Rain trickles down the windows. The kind of drizzle you get in England. Not enough for you to get wet, but enough to be exciting. My head turns back towards the board. Mr McKinney drones on about why everyone should care about how rivers are formed. Words drop in and out. Erosion, pebbles, banks. Quick glance at the clock. Still 25 minutes to go. I should have been making notes for the past half hour, but I’ll catch up later. That leaves me with 25 minutes to go.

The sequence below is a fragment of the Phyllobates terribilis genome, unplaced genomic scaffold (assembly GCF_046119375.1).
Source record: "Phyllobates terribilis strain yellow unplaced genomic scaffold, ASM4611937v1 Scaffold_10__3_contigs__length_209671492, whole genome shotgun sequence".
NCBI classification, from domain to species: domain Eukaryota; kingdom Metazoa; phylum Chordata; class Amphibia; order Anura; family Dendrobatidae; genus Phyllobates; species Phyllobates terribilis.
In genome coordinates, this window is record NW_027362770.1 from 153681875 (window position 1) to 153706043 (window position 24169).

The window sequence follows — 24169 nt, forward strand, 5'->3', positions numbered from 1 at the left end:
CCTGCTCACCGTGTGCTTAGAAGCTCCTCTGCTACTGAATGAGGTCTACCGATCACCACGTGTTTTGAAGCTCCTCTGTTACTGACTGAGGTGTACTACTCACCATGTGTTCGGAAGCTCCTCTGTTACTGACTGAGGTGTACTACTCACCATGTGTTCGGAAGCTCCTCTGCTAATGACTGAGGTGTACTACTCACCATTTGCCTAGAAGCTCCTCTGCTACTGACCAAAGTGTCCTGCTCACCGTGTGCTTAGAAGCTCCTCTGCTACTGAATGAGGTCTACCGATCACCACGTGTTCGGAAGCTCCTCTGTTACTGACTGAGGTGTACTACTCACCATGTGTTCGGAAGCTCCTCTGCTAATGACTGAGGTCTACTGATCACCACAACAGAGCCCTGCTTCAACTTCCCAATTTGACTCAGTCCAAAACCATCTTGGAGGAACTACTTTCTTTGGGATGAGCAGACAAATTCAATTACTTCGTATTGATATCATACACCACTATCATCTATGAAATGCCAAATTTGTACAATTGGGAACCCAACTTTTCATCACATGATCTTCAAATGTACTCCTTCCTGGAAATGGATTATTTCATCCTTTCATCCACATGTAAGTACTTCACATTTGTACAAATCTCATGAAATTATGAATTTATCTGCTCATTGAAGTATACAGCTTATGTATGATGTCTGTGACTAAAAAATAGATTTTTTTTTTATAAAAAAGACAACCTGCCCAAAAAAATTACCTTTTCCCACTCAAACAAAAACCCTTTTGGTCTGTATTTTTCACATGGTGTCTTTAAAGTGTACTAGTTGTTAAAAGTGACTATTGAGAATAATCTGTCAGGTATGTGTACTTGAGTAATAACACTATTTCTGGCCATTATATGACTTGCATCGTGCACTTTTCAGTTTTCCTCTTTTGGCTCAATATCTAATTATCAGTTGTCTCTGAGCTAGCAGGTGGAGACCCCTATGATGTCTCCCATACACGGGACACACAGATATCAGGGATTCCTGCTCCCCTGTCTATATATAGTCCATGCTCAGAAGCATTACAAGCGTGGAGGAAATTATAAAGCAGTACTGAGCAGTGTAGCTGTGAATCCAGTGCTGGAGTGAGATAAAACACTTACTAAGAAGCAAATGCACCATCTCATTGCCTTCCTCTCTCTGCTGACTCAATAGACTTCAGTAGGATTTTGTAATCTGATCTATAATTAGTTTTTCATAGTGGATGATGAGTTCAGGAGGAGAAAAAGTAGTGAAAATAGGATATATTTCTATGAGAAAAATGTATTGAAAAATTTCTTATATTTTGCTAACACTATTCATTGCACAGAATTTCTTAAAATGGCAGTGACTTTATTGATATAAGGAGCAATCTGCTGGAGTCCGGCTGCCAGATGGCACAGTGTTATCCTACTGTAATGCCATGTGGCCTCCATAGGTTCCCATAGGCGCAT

There must be something fun to do. The silence limits me. If I was to stack glue sticks or click a pen, he would hear me. I glance at the clock. Two more minutes have passed. I let out a sigh. I stare at Mr McKinney. I wonder what decisions led him to this moment in his life. What decisions have led him to this? At what part did he decide, I’m going to be a teacher and teach Geography here, in a stuffy classroom in the middle of nowhere. I’m reminded of just how warm it is in here. The weatherman said it would be mild today. Yeah, right. The heat makes the chairs even worse. A deep blue appearance disguises the stiffness of the chair itself. Rigid. You don’t realise until you are in one these lessons. I wonder what other things I haven’t noticed. Like how loud the breathing is of the baboon next to me. He’s a big lad and he also looks as if he would want to be anywhere but here as well. There is a constant drone of the fan in the corner. Its blades rotating like every other fan ever made. As if hearing me, Mr McKinney moves to switch off the fan. Great, now we really will boil to death. I adjust my posture and my seating position. It’s a miracle he hasn’t noticed all the slacking I’ve been doing. My heart is just not in it lately. But I said that 6 months ago and I thought it would be sorted by now. No, I can’t think about this. I mustn’t. I glance at the clock again, only five minutes have passed.